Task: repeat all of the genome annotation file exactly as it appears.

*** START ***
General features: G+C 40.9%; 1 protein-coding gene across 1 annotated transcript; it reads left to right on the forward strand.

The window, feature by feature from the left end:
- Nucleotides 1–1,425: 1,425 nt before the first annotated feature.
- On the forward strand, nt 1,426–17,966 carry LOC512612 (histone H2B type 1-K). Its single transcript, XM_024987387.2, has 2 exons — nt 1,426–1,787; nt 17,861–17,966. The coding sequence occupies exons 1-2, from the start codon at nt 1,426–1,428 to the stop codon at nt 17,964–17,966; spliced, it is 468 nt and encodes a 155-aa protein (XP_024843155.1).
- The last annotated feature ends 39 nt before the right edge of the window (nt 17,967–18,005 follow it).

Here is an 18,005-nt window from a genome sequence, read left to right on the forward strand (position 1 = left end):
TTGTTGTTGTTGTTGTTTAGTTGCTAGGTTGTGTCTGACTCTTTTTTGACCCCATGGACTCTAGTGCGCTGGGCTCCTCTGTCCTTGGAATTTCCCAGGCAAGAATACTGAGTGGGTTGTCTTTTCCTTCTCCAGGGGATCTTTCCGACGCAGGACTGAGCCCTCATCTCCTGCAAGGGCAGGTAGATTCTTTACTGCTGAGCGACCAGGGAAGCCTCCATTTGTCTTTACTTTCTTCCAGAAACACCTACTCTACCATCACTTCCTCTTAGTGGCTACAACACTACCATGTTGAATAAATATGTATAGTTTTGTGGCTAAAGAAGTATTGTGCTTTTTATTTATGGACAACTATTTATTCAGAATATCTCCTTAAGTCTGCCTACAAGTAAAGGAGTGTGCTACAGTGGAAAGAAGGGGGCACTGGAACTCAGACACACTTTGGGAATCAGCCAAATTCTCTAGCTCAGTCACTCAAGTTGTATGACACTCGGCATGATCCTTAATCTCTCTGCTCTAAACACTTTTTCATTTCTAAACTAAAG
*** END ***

General features: G+C 40.9%; 1 protein-coding gene across 1 annotated transcript; it reads left to right on the forward strand.

The window, feature by feature from the left end:
- Nucleotides 1–1,425: 1,425 nt before the first annotated feature.
- On the forward strand, nt 1,426–17,966 carry LOC512612 (histone H2B type 1-K). Its single transcript, XM_024987387.2, has 2 exons — nt 1,426–1,787; nt 17,861–17,966. The coding sequence occupies exons 1-2, from the start codon at nt 1,426–1,428 to the stop codon at nt 17,964–17,966; spliced, it is 468 nt and encodes a 155-aa protein (XP_024843155.1).
- The last annotated feature ends 39 nt before the right edge of the window (nt 17,967–18,005 follow it).

Here is an 18,005-nt window from a genome sequence, read left to right on the forward strand (position 1 = left end):
TTGTTGTTGTTGTTGTTTAGTTGCTAGGTTGTGTCTGACTCTTTTTTGACCCCATGGACTCTAGTGCGCTGGGCTCCTCTGTCCTTGGAATTTCCCAGGCAAGAATACTGAGTGGGTTGTCTTTTCCTTCTCCAGGGGATCTTTCCGACGCAGGACTGAGCCCTCATCTCCTGCAAGGGCAGGTAGATTCTTTACTGCTGAGCGACCAGGGAAGCCTCCATTTGTCTTTACTTTCTTCCAGAAACACCTACTCTACCATCACTTCCTCTTAGTGGCTACAACACTACCATGTTGAATAAATATGTATAGTTTTGTGGCTAAAGAAGTATTGTGCTTTTTATTTATGGACAACTATTTATTCAGAATATCTCCTTAAGTCTGCCTACAAGTAAAGGAGTGTGCTACAGTGGAAAGAAGGGGGCACTGGAACTCAGACACACTTTGGGAATCAGCCAAATTCTCTAGCTCAGTCACTCAAGTTGTATGACACTCGGCATGATCCTTAATCTCTCTGCTCTAAACACTTTTTCATTTCTAAACTAAAG